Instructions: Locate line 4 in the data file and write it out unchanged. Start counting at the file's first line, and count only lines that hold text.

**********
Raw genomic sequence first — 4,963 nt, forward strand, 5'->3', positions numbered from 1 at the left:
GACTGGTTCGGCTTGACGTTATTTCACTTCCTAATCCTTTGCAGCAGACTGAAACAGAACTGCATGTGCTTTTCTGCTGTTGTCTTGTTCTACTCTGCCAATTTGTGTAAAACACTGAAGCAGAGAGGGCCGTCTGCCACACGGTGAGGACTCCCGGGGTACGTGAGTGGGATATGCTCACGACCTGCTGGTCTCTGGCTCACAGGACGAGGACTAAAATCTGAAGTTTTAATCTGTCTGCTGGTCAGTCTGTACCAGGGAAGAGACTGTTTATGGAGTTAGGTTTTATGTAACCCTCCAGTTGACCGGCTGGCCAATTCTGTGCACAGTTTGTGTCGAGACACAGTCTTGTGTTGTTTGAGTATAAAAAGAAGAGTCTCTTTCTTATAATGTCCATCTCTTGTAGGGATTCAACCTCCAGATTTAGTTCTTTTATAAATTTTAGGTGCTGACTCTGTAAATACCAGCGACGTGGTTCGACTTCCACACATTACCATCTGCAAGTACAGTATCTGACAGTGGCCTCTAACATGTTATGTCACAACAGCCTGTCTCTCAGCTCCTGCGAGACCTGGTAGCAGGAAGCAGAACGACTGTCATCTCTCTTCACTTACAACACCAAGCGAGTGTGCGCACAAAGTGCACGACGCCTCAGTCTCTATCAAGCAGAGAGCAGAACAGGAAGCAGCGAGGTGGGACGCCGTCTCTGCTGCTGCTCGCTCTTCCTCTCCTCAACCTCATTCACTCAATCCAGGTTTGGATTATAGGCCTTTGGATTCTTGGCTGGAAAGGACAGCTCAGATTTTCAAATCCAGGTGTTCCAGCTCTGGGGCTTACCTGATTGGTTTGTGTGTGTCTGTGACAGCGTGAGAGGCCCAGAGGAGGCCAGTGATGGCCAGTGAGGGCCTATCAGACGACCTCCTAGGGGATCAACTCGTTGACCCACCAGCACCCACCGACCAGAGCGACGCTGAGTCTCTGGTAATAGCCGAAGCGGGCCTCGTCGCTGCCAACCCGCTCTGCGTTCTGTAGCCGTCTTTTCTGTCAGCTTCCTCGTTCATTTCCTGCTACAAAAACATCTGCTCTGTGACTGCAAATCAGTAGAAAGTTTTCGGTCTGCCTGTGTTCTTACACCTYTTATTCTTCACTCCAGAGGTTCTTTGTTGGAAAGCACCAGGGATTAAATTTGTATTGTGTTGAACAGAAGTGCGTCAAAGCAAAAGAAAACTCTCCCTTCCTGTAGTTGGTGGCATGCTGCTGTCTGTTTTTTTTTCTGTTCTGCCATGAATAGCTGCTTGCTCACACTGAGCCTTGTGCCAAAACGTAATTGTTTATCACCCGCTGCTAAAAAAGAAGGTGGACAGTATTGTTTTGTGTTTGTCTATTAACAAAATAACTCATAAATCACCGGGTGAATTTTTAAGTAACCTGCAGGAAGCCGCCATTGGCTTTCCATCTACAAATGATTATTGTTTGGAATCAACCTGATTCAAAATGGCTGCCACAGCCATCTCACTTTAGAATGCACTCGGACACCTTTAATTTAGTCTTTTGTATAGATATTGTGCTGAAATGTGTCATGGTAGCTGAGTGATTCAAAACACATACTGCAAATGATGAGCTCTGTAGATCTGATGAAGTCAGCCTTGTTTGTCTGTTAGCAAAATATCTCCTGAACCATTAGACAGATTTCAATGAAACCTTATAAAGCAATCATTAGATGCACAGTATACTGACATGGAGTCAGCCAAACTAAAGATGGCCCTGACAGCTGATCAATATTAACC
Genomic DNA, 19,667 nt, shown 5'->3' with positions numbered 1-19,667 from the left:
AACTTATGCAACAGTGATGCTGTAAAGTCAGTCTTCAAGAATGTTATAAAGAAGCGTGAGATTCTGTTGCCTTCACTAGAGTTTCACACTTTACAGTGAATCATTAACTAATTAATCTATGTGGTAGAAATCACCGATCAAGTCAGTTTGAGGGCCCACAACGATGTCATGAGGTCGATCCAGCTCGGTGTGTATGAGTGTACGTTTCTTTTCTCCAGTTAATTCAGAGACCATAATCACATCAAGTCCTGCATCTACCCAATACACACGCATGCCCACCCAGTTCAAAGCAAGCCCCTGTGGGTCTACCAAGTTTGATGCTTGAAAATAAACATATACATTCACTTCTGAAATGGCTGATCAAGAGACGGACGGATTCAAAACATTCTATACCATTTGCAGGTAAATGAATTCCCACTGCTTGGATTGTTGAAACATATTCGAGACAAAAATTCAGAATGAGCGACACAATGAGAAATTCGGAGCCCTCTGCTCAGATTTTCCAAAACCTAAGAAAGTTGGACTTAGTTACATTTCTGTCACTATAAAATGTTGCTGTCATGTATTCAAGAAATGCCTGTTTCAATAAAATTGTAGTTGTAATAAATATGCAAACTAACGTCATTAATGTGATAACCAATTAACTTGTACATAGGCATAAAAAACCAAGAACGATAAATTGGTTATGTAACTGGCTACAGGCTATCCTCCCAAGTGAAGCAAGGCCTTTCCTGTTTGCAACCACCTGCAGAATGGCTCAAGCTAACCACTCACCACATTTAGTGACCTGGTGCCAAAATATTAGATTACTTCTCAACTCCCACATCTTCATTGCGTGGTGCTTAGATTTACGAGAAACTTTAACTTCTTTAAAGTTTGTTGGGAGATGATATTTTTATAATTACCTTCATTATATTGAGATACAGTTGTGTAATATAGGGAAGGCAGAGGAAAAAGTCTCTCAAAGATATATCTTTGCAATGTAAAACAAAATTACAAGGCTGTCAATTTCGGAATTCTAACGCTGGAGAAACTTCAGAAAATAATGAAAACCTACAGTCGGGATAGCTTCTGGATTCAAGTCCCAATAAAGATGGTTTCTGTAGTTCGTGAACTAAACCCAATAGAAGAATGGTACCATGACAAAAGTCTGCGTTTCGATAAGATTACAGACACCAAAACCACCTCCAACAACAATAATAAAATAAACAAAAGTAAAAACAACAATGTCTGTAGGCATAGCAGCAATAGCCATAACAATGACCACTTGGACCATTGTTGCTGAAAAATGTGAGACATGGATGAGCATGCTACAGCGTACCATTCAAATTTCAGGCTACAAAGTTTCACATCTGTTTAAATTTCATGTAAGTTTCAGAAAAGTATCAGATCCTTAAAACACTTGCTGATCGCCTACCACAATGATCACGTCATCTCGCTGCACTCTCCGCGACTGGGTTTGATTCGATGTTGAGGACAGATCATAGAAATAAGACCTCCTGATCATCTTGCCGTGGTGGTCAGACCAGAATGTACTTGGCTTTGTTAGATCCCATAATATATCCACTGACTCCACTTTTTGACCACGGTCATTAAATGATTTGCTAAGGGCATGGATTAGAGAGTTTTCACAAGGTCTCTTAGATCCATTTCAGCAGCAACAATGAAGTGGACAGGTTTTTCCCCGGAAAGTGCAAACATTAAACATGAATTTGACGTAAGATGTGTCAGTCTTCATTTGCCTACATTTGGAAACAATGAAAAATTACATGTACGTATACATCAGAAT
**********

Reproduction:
AACTTATGCAACAGTGATGCTGTAAAGTCAGTCTTCAAGAATGTTATAAAGAAGCGTGAGATTCTGTTGCCTTCACTAGAGTTTCACACTTTACAGTGAATCATTAACTAATTAATCTATGTGGTAGAAATCACCGATCAAGTCAGTTTGAGGGCCCACAACGATGTCATGAGGTCGATCCAGCTCGGTGTGTATGAGTGTACGTTTCTTTTCTCCAGTTAATTCAGAGACCATAATCACATCAAGTCCTGCATCTACCCAATACACACGCATGCCCACCCAGTTCAAAGCAAGCCCCTGTGGGTCTACCAAGTTTGATGCTTGAAAATAAACATATACATTCACTTCTGAAATGGCTGATCAAGAGACGGACGGATTCAAAACATTCTATACCATTTGCAGGTAAATGAATTCCCACTGCTTGGATTGTTGAAACATATTCGAGACAAAAATTCAGAATGAGCGACACAATGAGAAATTCGGAGCCCTCTGCTCAGATTTTCCAAAACCTAAGAAAGTTGGACTTAGTTACATTTCTGTCACTATAAAATGTTGCTGTCATGTATTCAAGAAATGCCTGTTTCAATAAAATTGTAGTTGTAATAAATATGCAAACTAACGTCATTAATGTGATAACCAATTAACTTGTACATAGGCATAAAAAACCAAGAACGATAAATTGGTTATGTAACTGGCTACAGGCTATCCTCCCAAGTGAAGCAAGGCCTTTCCTGTTTGCAACCACCTGCAGAATGGCTCAAGCTAACCACTCACCACATTTAGTGACCTGGTGCCAAAATATTAGATTACTTCTCAACTCCCACATCTTCATTGCGTGGTGCTTAGATTTACGAGAAACTTTAACTTCTTTAAAGTTTGTTGGGAGATGATATTTTTATAATTACCTTCATTATATTGAGATACAGTTGTGTAATATAGGGAAGGCAGAGGAAAAAGTCTCTCAAAGATATATCTTTGCAATGTAAAACAAAATTACAAGGCTGTCAATTTCGGAATTCTAACGCTGGAGAAACTTCAGAAAATAATGAAAACCTACAGTCGGGATAGCTTCTGGATTCAAGTCCCAATAAAGATGGTTTCTGTAGTTCGTGAACTAAACCCAATAGAAGAATGGTACCATGACAAAAGTCTGCGTTTCGATAAGATTACAGACACCAAAACCACCTCCAACAACAATAATAAAATAAACAAAAGTAAAAACAACAATGTCTGTAGGCATAGCAGCAATAGCCATAACAATGACCACTTGGACCATTGTTGCTGAAAAATGTGAGACATGGATGAGCATGCTACAGCGTACCATTCAAATTTCAGGCTACAAAGTTTCACATCTGTTTAAATTTCATGTAAGTTTCAGAAAAGTATCAGATCCTTAAAACACTTGCTGATCGCCTACCACAATGATCACGTCATCTCGCTGCACTCTCCGCGACTGGGTTTGATTCGATGTTGAGGACAGATCATAGAAATAAGACCTCCTGATCATCTTGCCGTGGTGGTCAGACCAGAATGTACTTGGCTTTGTTAGATCCCATAATATATCCACTGACTCCACTTTTTGACCACGGTCATTAAATGATTTGCTAAGGGCATGGATTAGAGAGTTTTCACAAGGTCTCTTAGATCCATTTCAGCAGCAACAATGAAGTGGACAGGTTTTTCCCCGGAAAGTGCAAACATTAAACATGAATTTGACGTAAGATGTGTCAGTCTTCATTTGCCTACATTTGGAAACAATGAAAAATTACATGTACGTATACATCAGAAT